Moritz Bleibtreu’s directorial debut boasts an ’Inception’-style tour of alternate realities
Dir/scr: Moritz Bleibtreu. Germany. 2020. 82 mins
The directorial debut from Moritz Bleibtreu is a 4D maze of a picture which slips back and forth between alternate realities and is governed by quixotic dream logic. It’s a conundrum of a film which is not always easy to unravel; the lives (and possibly the deaths) of two men are linked through each other’s subconscious and a mutual acquaintance. But Bleibtreu’s commitment to unnerving atmosphere and the convenient intervention of a mysterious oneironaut (lucid dreamer) goes some way to guiding the audience through the tangled knitting of timelines and overlapping lives.
The look of the film gives a sense of submersion, disorientation and of diving deep into the subconscious.
Tricky and convoluted in approach, the film nods towards the work of Christopher Nolan – one of the characters even namechecks Inception at one point. But while Nolan has a fan base which is committed enough to watch and rewatch his work in order to iron out the kinks in the plotting, the knotty enigmas at the heart of Cortex might prove challenging to the casual viewer. Still, Bleibtreu’s name, both as a star and as the writer and director, should serve to raise awareness and draw audiences to the picture, which will be released by Warner Bros. domestically.
Bleibtreu plays supermarket security officer Hagen, a husband and father who is increasingly plagued by sleep disorders. His doctor is trying to persuade him to check into a sleep laboratory for a fortnight, but Hagen grumpily insists on pursuing life as normal – or as normal as it can be when the lines between sleep and waking, between reality and dreams, are blurring more each day. His relationship with his wife Karoline (Nadja Uhl) is suffering; she watches helplessly as her husband drifts away from her. Hagen’s dreams act as a portal into the world of another man, a small-time hoodlum called Niko (Jannis Niewohner) who, in a quirk of fate, forms a connection with Karoline when he visits her at her clinic. Soon, Niko and Hagen’s lives are overlapping to such an extent that even they are not sure who is who anymore.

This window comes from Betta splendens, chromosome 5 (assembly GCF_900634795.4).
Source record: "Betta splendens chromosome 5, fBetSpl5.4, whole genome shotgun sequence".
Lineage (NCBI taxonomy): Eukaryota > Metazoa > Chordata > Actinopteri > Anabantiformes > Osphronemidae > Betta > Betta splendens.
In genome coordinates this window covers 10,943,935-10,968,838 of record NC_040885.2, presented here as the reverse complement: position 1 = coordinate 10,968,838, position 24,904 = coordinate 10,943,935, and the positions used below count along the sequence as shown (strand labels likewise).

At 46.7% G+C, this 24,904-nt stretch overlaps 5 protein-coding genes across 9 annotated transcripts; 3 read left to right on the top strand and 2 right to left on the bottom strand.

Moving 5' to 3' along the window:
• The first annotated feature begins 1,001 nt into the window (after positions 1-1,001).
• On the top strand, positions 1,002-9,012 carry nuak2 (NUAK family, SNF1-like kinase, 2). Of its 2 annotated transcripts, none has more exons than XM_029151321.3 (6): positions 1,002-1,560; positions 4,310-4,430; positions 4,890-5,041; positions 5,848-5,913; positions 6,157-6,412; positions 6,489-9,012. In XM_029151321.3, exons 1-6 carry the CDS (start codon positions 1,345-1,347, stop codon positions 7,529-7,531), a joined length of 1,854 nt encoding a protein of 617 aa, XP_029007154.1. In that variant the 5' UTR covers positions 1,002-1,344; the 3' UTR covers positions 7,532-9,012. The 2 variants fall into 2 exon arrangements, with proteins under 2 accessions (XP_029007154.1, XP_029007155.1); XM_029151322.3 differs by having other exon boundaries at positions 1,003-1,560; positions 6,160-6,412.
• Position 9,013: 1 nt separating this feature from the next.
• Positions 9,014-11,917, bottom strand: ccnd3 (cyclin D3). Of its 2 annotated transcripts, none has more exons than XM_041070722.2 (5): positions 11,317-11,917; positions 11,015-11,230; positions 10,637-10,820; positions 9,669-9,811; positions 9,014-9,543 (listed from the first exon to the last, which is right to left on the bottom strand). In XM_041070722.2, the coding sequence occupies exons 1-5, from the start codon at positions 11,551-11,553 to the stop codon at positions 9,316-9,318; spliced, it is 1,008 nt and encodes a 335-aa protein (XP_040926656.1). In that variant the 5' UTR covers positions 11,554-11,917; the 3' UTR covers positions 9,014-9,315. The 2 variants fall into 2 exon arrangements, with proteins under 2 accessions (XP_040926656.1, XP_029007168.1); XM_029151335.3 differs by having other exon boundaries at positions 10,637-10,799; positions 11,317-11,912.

It’s a film which leans quite heavily on “quirks of fate”. For instance, the chance encounter with a pharmacist (Nicholas Ofczarek, enormous fun in an over-the-top supporting role) who fills Niko’s heavy-duty prescription and then just happens to pop up on the train later, complete with a whole spiel about dream theory and the beliefs of the Achagua people of Colombia. It is he who suggests an Inception-style reality check to confirm whether Niko is dreaming or awake; he then lets out a blood-curdling shriek to give Niko’s “chakras a shake-up”.
Bleibtreu places a great deal of emphasis on atmosphere, perhaps at the expense of plot coherence. But this atmosphere is finely crafted and genuinely unsettling at times. Score and sound design work in tandem, employing horror devices to needle the audience into a state of anxiety. And the look of the film, with its aqueous, underwater colour palette, gives a sense of submersion, disorientation and of diving deep into the subconscious.
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Producers: Emek Kavukcuoglu, Moritz Bleibtreu, Jan Kruger
Editing: Jan Ruschke
Cinematography: Thomas W. Kiennast
Production design: Tim Tamke
Music: Erwin Kiennast
Main cast: Jannis Niewohner, Nadja Uhl, Moritz Bleibtreu, Anna Bederke, Marc Hosemann, Murathan Muslu, Nicholas Ofczarek